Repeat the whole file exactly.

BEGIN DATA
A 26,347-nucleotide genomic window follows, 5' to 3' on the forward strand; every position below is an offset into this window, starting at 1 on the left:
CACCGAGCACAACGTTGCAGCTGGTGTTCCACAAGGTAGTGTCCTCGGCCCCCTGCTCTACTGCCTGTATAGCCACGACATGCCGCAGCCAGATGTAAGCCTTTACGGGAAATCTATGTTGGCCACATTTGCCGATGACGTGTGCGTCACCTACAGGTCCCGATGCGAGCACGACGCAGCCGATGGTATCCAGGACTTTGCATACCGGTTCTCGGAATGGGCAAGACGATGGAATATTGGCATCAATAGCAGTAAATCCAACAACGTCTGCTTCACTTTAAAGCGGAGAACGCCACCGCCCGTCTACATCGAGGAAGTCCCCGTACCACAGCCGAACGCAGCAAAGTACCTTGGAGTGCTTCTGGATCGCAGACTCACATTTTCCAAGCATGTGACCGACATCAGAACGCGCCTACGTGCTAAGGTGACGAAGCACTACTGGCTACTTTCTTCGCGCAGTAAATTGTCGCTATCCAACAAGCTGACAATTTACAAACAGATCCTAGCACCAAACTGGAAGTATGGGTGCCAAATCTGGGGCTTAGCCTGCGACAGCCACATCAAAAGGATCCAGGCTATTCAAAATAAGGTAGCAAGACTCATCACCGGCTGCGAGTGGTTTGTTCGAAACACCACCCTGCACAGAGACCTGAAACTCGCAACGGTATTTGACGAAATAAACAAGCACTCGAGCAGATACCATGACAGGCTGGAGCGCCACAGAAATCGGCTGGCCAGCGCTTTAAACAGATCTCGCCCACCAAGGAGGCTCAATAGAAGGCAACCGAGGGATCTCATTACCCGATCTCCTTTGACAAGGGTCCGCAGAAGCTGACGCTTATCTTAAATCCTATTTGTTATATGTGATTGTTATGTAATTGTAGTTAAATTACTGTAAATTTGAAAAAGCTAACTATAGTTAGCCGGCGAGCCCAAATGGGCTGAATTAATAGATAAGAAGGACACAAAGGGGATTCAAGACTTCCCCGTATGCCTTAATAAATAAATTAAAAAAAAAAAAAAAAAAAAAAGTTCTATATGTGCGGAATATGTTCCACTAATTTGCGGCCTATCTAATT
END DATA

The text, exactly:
A 26,347-nucleotide genomic window follows, 5' to 3' on the forward strand; every position below is an offset into this window, starting at 1 on the left:
CACCGAGCACAACGTTGCAGCTGGTGTTCCACAAGGTAGTGTCCTCGGCCCCCTGCTCTACTGCCTGTATAGCCACGACATGCCGCAGCCAGATGTAAGCCTTTACGGGAAATCTATGTTGGCCACATTTGCCGATGACGTGTGCGTCACCTACAGGTCCCGATGCGAGCACGACGCAGCCGATGGTATCCAGGACTTTGCATACCGGTTCTCGGAATGGGCAAGACGATGGAATATTGGCATCAATAGCAGTAAATCCAACAACGTCTGCTTCACTTTAAAGCGGAGAACGCCACCGCCCGTCTACATCGAGGAAGTCCCCGTACCACAGCCGAACGCAGCAAAGTACCTTGGAGTGCTTCTGGATCGCAGACTCACATTTTCCAAGCATGTGACCGACATCAGAACGCGCCTACGTGCTAAGGTGACGAAGCACTACTGGCTACTTTCTTCGCGCAGTAAATTGTCGCTATCCAACAAGCTGACAATTTACAAACAGATCCTAGCACCAAACTGGAAGTATGGGTGCCAAATCTGGGGCTTAGCCTGCGACAGCCACATCAAAAGGATCCAGGCTATTCAAAATAAGGTAGCAAGACTCATCACCGGCTGCGAGTGGTTTGTTCGAAACACCACCCTGCACAGAGACCTGAAACTCGCAACGGTATTTGACGAAATAAACAAGCACTCGAGCAGATACCATGACAGGCTGGAGCGCCACAGAAATCGGCTGGCCAGCGCTTTAAACAGATCTCGCCCACCAAGGAGGCTCAATAGAAGGCAACCGAGGGATCTCATTACCCGATCTCCTTTGACAAGGGTCCGCAGAAGCTGACGCTTATCTTAAATCCTATTTGTTATATGTGATTGTTATGTAATTGTAGTTAAATTACTGTAAATTTGAAAAAGCTAACTATAGTTAGCCGGCGAGCCCAAATGGGCTGAATTAATAGATAAGAAGGACACAAAGGGGATTCAAGACTTCCCCGTATGCCTTAATAAATAAATTAAAAAAAAAAAAAAAAAAAAAAGTTCTATATGTGCGGAATATGTTCCACTAATTTGCGGCCTATCTAATT